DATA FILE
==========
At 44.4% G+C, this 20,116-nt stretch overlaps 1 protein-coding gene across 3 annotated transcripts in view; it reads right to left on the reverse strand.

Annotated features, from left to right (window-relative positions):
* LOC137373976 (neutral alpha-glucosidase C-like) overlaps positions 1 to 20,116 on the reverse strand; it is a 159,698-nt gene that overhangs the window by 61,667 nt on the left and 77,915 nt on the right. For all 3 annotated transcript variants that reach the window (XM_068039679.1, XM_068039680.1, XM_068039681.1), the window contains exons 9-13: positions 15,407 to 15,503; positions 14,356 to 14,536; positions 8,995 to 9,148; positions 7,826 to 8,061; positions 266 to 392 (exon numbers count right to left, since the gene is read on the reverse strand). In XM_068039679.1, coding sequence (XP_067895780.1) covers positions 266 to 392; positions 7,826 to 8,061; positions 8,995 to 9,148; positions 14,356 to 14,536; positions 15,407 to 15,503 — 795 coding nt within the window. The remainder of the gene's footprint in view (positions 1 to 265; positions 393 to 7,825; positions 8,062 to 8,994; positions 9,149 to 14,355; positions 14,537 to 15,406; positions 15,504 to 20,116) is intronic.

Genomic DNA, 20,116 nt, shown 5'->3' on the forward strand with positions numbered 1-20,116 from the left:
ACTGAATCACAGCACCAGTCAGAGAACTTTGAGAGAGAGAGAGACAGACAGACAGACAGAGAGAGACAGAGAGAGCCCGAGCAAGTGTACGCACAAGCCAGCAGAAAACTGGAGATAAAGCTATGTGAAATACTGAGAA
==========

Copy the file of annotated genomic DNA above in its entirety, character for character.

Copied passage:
At 44.4% G+C, this 20,116-nt stretch overlaps 1 protein-coding gene across 3 annotated transcripts in view; it reads right to left on the reverse strand.

Annotated features, from left to right (window-relative positions):
* LOC137373976 (neutral alpha-glucosidase C-like) overlaps positions 1 to 20,116 on the reverse strand; it is a 159,698-nt gene that overhangs the window by 61,667 nt on the left and 77,915 nt on the right. For all 3 annotated transcript variants that reach the window (XM_068039679.1, XM_068039680.1, XM_068039681.1), the window contains exons 9-13: positions 15,407 to 15,503; positions 14,356 to 14,536; positions 8,995 to 9,148; positions 7,826 to 8,061; positions 266 to 392 (exon numbers count right to left, since the gene is read on the reverse strand). In XM_068039679.1, coding sequence (XP_067895780.1) covers positions 266 to 392; positions 7,826 to 8,061; positions 8,995 to 9,148; positions 14,356 to 14,536; positions 15,407 to 15,503 — 795 coding nt within the window. The remainder of the gene's footprint in view (positions 1 to 265; positions 393 to 7,825; positions 8,062 to 8,994; positions 9,149 to 14,355; positions 14,537 to 15,406; positions 15,504 to 20,116) is intronic.

Genomic DNA, 20,116 nt, shown 5'->3' on the forward strand with positions numbered 1-20,116 from the left:
ACTGAATCACAGCACCAGTCAGAGAACTTTGAGAGAGAGAGAGACAGACAGACAGACAGAGAGAGACAGAGAGAGCCCGAGCAAGTGTACGCACAAGCCAGCAGAAAACTGGAGATAAAGCTATGTGAAATACTGAGAA